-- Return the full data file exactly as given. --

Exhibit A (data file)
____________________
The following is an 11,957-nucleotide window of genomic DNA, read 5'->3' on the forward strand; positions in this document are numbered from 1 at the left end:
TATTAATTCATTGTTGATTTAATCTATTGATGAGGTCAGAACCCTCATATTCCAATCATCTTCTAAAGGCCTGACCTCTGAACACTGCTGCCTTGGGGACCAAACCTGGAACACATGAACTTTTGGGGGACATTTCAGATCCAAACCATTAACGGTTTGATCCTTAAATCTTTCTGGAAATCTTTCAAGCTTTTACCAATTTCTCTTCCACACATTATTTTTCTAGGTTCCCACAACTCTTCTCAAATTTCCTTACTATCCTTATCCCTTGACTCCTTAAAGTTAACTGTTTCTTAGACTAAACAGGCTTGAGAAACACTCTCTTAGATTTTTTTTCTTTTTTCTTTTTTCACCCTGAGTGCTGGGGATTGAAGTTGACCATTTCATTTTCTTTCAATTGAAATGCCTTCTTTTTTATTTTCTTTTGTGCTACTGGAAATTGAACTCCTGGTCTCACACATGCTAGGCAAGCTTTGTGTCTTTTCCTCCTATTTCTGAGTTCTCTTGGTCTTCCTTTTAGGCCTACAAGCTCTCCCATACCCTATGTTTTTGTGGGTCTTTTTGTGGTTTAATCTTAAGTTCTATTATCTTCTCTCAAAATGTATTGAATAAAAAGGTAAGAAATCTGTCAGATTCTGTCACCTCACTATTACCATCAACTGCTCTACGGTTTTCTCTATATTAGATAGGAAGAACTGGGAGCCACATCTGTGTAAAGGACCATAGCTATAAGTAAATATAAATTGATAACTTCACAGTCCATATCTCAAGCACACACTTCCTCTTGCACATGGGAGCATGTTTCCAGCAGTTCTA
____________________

The following is an 11,957-nucleotide window of genomic DNA, read 5'->3' on the forward strand; positions in this document are numbered from 1 at the left end:
TATTAATTCATTGTTGATTTAATCTATTGATGAGGTCAGAACCCTCATATTCCAATCATCTTCTAAAGGCCTGACCTCTGAACACTGCTGCCTTGGGGACCAAACCTGGAACACATGAACTTTTGGGGGACATTTCAGATCCAAACCATTAACGGTTTGATCCTTAAATCTTTCTGGAAATCTTTCAAGCTTTTACCAATTTCTCTTCCACACATTATTTTTCTAGGTTCCCACAACTCTTCTCAAATTTCCTTACTATCCTTATCCCTTGACTCCTTAAAGTTAACTGTTTCTTAGACTAAACAGGCTTGAGAAACACTCTCTTAGATTTTTTTTCTTTTTTCTTTTTTCACCCTGAGTGCTGGGGATTGAAGTTGACCATTTCATTTTCTTTCAATTGAAATGCCTTCTTTTTTATTTTCTTTTGTGCTACTGGAAATTGAACTCCTGGTCTCACACATGCTAGGCAAGCTTTGTGTCTTTTCCTCCTATTTCTGAGTTCTCTTGGTCTTCCTTTTAGGCCTACAAGCTCTCCCATACCCTATGTTTTTGTGGGTCTTTTTGTGGTTTAATCTTAAGTTCTATTATCTTCTCTCAAAATGTATTGAATAAAAAGGTAAGAAATCTGTCAGATTCTGTCACCTCACTATTACCATCAACTGCTCTACGGTTTTCTCTATATTAGATAGGAAGAACTGGGAGCCACATCTGTGTAAAGGACCATAGCTATAAGTAAATATAAATTGATAACTTCACAGTCCATATCTCAAGCACACACTTCCTCTTGCACATGGGAGCATGTTTCCAGCAGTTCTA